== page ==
The purpose of the Sustaining Arctic Observing Networks (SAON) is to support and strengthen the development of multinational engagement for sustained and coordinated pan-Arctic observing and data sharing systems. SAON was initiated by the Arctic Council and the International Arctic Science Committee, and was established by the 2011 Ministerial Meeting in Nuuk.
The SAON inventory builds on a survey circulated in the community at the inception of the activity. This database is continously updated and maintained, and contains projects, activities, networks and programmes related to environmental observation in the circum-polar Arctic.
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1. Priority Research Theme (1) Clarification of the mechanism of the Arctic amplification. (2) The role of Arctic in the global climate change and future projection. (3) Evaluation on the influence of the Arctic Environmental Change to the weather in the Japan area and fishery. (4) Future projection of the sea ice distribution in relation to the evaluation Arctic route. 2. Basic infrastructure (1) Arctic research cruises by Japanese and foreign ships/ice breaker. (2) Cloud radar system. (3) Data archive system. 3. Establishment of “Japan Consortium for Arctic Environment Research” 4. Budget size: 650, 000, 000 Japanese Yen per year. (appox. 8 million USD per year) Network type: research programme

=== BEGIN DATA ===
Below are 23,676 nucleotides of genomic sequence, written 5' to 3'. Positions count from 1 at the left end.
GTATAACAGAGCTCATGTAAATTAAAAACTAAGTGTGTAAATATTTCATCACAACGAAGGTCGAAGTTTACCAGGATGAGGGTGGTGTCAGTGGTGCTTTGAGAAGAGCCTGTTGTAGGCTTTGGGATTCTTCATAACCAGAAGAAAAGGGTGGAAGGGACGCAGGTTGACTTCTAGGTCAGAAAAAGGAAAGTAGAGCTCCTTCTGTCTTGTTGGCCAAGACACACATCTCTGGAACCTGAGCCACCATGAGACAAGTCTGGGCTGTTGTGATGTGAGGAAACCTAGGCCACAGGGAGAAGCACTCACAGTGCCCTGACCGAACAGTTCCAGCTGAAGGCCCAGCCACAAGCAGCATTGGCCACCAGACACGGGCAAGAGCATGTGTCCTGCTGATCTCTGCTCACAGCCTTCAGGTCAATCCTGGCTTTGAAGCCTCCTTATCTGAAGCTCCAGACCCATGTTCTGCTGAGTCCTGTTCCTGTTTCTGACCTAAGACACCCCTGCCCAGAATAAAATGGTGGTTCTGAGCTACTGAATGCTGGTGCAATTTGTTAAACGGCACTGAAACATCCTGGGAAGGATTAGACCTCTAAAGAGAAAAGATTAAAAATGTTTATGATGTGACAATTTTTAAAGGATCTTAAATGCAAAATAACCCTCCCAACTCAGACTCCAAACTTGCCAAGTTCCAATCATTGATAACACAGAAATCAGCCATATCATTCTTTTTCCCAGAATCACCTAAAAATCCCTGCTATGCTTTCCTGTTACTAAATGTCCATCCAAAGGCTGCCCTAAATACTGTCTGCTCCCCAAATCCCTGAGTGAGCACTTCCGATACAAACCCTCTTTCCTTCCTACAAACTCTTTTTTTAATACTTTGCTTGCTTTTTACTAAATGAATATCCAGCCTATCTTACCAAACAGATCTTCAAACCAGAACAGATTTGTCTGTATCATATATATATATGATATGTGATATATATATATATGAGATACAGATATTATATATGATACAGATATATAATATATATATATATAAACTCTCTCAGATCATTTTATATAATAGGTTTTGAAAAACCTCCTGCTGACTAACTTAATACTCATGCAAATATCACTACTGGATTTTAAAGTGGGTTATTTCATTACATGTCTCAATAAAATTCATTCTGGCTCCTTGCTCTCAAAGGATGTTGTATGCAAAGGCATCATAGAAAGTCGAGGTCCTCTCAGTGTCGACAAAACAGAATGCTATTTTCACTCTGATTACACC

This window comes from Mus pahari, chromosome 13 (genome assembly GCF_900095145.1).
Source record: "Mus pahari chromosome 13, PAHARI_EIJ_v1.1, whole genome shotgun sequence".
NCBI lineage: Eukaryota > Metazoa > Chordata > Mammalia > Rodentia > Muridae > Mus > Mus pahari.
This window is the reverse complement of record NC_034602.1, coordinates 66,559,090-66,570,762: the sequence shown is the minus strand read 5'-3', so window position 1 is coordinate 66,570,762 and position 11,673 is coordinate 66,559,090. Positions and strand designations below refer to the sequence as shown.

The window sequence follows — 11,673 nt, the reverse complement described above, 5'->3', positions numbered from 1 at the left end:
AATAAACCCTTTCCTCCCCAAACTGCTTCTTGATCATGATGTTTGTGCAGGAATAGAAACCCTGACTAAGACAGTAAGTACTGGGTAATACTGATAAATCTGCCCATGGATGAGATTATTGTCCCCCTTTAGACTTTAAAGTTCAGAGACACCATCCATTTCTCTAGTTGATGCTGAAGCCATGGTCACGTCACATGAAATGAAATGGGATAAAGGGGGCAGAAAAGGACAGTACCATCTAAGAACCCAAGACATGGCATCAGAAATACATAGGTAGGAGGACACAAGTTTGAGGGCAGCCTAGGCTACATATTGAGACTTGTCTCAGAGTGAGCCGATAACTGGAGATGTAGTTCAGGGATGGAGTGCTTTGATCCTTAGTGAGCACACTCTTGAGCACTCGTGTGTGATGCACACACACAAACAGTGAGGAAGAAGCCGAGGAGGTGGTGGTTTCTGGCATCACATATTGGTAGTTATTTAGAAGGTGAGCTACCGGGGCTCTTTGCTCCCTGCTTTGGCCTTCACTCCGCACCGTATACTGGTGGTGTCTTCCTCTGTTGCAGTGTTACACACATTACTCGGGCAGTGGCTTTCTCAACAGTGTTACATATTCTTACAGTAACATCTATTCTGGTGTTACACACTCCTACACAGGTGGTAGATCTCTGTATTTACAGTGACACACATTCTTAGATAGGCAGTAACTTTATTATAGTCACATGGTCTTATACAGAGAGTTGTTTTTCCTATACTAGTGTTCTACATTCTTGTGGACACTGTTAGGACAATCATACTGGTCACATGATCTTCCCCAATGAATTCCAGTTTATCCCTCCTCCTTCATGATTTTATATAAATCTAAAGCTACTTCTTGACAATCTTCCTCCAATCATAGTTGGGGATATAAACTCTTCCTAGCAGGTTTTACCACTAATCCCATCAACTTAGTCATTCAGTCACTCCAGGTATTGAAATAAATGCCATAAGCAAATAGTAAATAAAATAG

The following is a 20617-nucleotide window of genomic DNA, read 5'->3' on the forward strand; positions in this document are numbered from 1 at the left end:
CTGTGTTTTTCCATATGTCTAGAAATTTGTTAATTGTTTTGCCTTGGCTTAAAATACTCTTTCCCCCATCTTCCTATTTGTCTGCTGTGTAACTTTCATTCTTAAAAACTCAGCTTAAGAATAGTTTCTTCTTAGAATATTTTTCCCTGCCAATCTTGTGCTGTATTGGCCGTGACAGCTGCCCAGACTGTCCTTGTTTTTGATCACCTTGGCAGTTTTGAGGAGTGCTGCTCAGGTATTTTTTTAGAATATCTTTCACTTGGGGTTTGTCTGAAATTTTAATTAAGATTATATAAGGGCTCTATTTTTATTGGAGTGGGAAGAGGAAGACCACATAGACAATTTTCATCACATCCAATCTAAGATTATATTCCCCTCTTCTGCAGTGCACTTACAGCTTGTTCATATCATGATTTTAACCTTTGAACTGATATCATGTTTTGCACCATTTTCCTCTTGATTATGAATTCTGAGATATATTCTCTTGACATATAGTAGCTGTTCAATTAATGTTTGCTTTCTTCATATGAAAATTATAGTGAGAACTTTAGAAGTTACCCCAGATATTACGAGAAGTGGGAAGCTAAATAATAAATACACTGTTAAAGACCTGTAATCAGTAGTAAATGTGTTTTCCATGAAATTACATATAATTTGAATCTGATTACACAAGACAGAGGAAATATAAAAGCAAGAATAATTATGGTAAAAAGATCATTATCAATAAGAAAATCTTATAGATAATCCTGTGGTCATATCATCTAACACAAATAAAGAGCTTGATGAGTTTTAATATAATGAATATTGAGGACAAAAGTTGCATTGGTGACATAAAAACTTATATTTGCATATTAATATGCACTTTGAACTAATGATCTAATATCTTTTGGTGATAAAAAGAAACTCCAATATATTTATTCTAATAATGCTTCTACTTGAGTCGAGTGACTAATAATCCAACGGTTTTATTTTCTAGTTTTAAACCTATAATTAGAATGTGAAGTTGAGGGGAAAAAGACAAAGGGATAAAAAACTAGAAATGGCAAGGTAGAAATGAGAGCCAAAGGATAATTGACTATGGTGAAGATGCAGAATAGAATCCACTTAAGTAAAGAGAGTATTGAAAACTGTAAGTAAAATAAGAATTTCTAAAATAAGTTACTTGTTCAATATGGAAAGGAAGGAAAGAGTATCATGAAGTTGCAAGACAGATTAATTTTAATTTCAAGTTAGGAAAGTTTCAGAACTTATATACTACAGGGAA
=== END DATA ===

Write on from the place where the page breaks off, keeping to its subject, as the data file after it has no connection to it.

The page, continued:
Ice-drifting buoy observation in sea ice area of the Arctic Ocean Main gaps: not well documented…
Since 1988 the regular summer hydrographic observations in the Nordic Seas and Fram Strait have been collected by the Institute of Oceanology Polish Academy of Sciences (IOPAS). Observational activities were carried out under several national programs, in the frames of EU projects VEINS, ASOF-N and DAMOCLES and within Polish-Norwegian cooperation in the AWAKE project. The main objectives are: to study the long-term variability of water mass distribution, their physical and chemical properties and different pathways in the Nordic Seas; to investigate the Atlantic water (AW) circulation in the Nordic Seas and its inflow into the Arctic Ocean; to recognize the possible feedbacks between the Atlantic water variability and local and global climate changes.
- To document levels and trends of radioactivity in the environment - Basis for reports to international organisations (mainly OSPAR) - Inform authorities, media and the public in general about status of radioactive contamination